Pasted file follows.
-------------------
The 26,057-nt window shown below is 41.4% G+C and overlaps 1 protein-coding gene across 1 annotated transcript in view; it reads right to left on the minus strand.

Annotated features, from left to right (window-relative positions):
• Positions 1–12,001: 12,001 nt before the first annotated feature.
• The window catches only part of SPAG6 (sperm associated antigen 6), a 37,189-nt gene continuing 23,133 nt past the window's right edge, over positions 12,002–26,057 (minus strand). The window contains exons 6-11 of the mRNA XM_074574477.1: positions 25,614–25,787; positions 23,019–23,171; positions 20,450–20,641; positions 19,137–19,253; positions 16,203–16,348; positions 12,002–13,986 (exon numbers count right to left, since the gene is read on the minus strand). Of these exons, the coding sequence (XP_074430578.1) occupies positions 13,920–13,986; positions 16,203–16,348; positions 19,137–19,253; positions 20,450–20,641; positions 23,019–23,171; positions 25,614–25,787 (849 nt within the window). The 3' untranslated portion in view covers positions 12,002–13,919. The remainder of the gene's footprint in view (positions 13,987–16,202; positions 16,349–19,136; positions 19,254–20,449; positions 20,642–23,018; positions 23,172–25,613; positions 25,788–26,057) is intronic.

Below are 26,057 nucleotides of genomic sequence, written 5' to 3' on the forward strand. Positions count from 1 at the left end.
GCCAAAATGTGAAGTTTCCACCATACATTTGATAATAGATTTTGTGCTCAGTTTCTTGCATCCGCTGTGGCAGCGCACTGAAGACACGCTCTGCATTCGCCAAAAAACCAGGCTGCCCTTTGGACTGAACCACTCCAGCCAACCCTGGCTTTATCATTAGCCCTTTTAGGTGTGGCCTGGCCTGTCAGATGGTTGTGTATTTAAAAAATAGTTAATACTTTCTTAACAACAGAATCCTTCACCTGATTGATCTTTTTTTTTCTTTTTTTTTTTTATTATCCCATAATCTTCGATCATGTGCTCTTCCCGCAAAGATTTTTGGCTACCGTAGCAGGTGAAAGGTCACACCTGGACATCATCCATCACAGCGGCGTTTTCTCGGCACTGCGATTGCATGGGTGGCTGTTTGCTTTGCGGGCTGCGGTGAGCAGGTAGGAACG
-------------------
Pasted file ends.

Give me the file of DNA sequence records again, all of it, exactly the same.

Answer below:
The 26,057-nt window shown below is 41.4% G+C and overlaps 1 protein-coding gene across 1 annotated transcript in view; it reads right to left on the minus strand.

Annotated features, from left to right (window-relative positions):
• Positions 1–12,001: 12,001 nt before the first annotated feature.
• The window catches only part of SPAG6 (sperm associated antigen 6), a 37,189-nt gene continuing 23,133 nt past the window's right edge, over positions 12,002–26,057 (minus strand). The window contains exons 6-11 of the mRNA XM_074574477.1: positions 25,614–25,787; positions 23,019–23,171; positions 20,450–20,641; positions 19,137–19,253; positions 16,203–16,348; positions 12,002–13,986 (exon numbers count right to left, since the gene is read on the minus strand). Of these exons, the coding sequence (XP_074430578.1) occupies positions 13,920–13,986; positions 16,203–16,348; positions 19,137–19,253; positions 20,450–20,641; positions 23,019–23,171; positions 25,614–25,787 (849 nt within the window). The 3' untranslated portion in view covers positions 12,002–13,919. The remainder of the gene's footprint in view (positions 13,987–16,202; positions 16,349–19,136; positions 19,254–20,449; positions 20,642–23,018; positions 23,172–25,613; positions 25,788–26,057) is intronic.

Below are 26,057 nucleotides of genomic sequence, written 5' to 3' on the forward strand. Positions count from 1 at the left end.
GCCAAAATGTGAAGTTTCCACCATACATTTGATAATAGATTTTGTGCTCAGTTTCTTGCATCCGCTGTGGCAGCGCACTGAAGACACGCTCTGCATTCGCCAAAAAACCAGGCTGCCCTTTGGACTGAACCACTCCAGCCAACCCTGGCTTTATCATTAGCCCTTTTAGGTGTGGCCTGGCCTGTCAGATGGTTGTGTATTTAAAAAATAGTTAATACTTTCTTAACAACAGAATCCTTCACCTGATTGATCTTTTTTTTTCTTTTTTTTTTTTATTATCCCATAATCTTCGATCATGTGCTCTTCCCGCAAAGATTTTTGGCTACCGTAGCAGGTGAAAGGTCACACCTGGACATCATCCATCACAGCGGCGTTTTCTCGGCACTGCGATTGCATGGGTGGCTGTTTGCTTTGCGGGCTGCGGTGAGCAGGTAGGAACG